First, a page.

This column by Campaign editor Austyn Allison was originally published in the July 28, 2020 issue (#280) of the magazine.
The mosque near my apartment issues a call to prayer at 4am. It reminds locked-down Muslims that even though they cannot attend, they are not alone. While the early azan may come at the start of the day for some, or the middle of the night for many, I am often still awake.
Under quarantine, sleep and I have been like two magnets. During the day, the attraction can be overpowering, but at night the poles are reversed. The more I chase slumber, the more it pushes away.
To occupy and distract my mind, I listen to the BBC World Service radio station, which broadcasts news and current affairs programmes from London. It is neither mindless nor overly stimulating. Like a mother humming to a baby, it provides just the right level of background noise and audible reassurance to insomniacs like me.
The World Service fulfils that role on a grand scale. It provides the same assurances for the 40 or so scientists who man Britain’s Antarctic research stations. Every year in June those researchers celebrate the Midwinter solstice. As well as marking the shortest day of the year and the start of a return to light, Midwinter marks the halfway point of polar researchers’ 18-month postings. The scientists cook a meal, open presents and watch John Carpenter’s The Thing (honestly). They also listen to the World Service, which transmits a half-hour programme over shortwave just for them.
The Midwinter broadcast is both banal and wonderful. There are a few song requests, a couple of celebrities, a poem, and recorded messages from family and friends. “We miss you…” “Hope you got the parcel…” “We’re proud of you…” “Bring me back a penguin…” “I love you…” This year Sir David Attenborough read out a message to one young scientist from his girlfriend: she loves him, she misses him, she’s proud of him and, yes, she will marry him.
On June 21, the BBC put out its Antarctic Midwinter Broadcast 2020 for everyone to hear, not just those on the only continent unreached by Covid-19. It did this because people everywhere are experiencing loneliness, isolation and darkness in their own way. I listened lying awake at night.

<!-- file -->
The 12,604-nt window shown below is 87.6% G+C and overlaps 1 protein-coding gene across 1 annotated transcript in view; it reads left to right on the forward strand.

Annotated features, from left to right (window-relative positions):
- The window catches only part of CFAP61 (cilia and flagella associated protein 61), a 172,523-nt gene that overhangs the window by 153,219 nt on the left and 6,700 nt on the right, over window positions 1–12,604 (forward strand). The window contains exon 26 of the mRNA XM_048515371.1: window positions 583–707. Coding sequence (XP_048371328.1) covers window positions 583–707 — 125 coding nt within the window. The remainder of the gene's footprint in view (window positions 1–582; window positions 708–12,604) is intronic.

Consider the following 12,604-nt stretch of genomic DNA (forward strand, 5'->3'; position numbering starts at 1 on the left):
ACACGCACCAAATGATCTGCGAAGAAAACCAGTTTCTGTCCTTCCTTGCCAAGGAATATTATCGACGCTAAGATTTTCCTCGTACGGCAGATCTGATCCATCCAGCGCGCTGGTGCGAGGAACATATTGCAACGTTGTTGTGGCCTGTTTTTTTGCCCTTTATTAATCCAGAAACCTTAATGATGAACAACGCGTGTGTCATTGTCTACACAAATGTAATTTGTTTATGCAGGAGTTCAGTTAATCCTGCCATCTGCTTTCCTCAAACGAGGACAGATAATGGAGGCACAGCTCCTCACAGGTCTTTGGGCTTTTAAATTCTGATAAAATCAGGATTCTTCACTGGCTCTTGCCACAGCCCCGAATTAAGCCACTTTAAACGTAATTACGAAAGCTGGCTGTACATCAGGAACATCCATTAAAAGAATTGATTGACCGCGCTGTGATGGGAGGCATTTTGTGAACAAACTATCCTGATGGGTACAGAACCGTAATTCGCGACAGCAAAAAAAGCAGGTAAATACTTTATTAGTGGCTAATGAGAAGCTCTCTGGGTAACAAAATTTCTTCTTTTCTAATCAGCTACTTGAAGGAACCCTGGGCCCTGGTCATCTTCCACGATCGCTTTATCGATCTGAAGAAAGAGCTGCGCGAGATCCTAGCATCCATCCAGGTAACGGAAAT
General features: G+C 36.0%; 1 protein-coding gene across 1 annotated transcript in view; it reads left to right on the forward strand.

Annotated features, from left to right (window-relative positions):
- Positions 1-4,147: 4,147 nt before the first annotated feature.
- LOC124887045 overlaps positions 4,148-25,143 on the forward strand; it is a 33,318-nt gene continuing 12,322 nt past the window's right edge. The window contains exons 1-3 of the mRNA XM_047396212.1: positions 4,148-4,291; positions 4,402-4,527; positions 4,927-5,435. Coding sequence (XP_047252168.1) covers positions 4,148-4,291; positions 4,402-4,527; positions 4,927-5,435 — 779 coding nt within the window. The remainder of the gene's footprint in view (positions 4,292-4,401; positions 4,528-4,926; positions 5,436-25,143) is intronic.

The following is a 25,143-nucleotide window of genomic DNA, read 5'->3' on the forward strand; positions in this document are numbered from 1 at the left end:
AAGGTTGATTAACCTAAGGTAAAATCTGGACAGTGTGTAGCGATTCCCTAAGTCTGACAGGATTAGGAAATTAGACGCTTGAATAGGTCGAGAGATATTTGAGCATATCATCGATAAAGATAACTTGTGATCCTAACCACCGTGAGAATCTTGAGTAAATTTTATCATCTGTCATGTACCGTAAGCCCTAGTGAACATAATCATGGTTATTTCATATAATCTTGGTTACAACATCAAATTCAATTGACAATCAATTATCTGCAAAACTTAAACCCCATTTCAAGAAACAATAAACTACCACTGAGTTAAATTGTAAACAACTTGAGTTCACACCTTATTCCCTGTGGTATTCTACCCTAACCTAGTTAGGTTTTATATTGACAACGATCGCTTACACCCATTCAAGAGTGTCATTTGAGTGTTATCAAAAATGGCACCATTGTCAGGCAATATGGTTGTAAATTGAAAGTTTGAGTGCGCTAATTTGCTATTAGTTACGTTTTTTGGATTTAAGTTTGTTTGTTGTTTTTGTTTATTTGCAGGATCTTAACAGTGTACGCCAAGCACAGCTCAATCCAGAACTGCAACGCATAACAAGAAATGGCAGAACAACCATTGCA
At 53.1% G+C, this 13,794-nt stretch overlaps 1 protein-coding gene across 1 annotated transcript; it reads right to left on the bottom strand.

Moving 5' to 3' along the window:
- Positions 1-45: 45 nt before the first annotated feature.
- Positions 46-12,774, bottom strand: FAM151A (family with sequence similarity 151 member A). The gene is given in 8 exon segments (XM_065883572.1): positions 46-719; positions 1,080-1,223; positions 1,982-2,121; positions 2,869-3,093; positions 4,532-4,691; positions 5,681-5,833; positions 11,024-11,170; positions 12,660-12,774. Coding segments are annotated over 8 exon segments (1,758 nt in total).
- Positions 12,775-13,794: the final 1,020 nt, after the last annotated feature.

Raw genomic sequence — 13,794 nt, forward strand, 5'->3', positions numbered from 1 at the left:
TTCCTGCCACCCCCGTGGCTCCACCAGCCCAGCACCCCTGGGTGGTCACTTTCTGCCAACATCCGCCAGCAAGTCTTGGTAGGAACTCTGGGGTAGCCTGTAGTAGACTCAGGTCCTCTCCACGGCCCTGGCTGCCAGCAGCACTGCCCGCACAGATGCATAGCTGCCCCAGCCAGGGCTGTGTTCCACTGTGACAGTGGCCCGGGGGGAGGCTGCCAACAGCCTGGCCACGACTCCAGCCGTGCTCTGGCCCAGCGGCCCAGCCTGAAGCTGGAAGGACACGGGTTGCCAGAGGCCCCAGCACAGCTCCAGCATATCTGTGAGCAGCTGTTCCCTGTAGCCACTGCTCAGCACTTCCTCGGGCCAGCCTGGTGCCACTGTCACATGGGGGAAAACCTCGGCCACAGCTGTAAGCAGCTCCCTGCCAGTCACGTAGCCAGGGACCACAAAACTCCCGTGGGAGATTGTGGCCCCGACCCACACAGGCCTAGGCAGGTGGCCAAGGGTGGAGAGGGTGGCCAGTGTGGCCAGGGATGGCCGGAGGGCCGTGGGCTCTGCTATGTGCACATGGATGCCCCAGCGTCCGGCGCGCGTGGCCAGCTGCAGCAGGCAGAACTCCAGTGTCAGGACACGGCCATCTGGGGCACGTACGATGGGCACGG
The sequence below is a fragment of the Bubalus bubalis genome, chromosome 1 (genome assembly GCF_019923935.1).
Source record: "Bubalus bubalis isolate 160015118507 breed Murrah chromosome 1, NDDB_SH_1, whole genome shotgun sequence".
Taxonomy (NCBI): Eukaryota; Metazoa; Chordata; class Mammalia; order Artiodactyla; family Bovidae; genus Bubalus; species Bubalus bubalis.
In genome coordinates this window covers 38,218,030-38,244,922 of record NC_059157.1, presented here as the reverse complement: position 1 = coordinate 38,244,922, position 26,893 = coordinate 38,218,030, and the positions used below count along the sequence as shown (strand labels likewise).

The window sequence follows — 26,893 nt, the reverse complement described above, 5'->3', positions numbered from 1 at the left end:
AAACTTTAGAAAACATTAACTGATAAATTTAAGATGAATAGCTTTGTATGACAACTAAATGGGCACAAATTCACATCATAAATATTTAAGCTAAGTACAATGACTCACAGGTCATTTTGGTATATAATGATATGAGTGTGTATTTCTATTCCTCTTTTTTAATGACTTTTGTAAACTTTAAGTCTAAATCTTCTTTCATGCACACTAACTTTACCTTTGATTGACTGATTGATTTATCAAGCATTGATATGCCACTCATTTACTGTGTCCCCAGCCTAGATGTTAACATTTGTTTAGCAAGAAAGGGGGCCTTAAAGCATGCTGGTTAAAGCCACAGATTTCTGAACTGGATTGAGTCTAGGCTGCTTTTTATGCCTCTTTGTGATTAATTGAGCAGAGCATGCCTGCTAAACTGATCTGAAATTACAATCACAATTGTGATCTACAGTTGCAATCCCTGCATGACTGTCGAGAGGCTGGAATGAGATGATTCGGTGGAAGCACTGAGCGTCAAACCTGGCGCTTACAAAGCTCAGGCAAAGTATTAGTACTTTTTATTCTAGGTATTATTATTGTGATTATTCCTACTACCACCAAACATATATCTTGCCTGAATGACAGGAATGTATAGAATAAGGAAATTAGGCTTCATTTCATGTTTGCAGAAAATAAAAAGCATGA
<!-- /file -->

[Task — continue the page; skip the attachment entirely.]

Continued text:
This issue of Campaign has two themes: it looks at all things audio – from podcasts to streaming to voice assistants – and contains our annual UAE radio guide; it also has a series of articles addressing mental health.
I’d like to extend a special thanks to Shehzad Yunus and Matt Butterworth. On pages 24 and 25, they have opened up about their struggles with failure and depression. Those two features are deeply personal and must have been tough to write.
They struck a chord with me, and I suspect many other readers will empathise too. For those of you who are lucky enough not to relate directly to the darker aspects of Shehzad’s and Matt’s stories, they are a reminder of the personal struggles our friends, family and colleagues may be tackling.
As we all deal with our own darkness, we should remember to reach out to others, to remind them we are thinking about them. Now is a time to both speak up and be heard. Despite the darkness, light will return. Until then, it will do us all good to open our ears to one another and listen.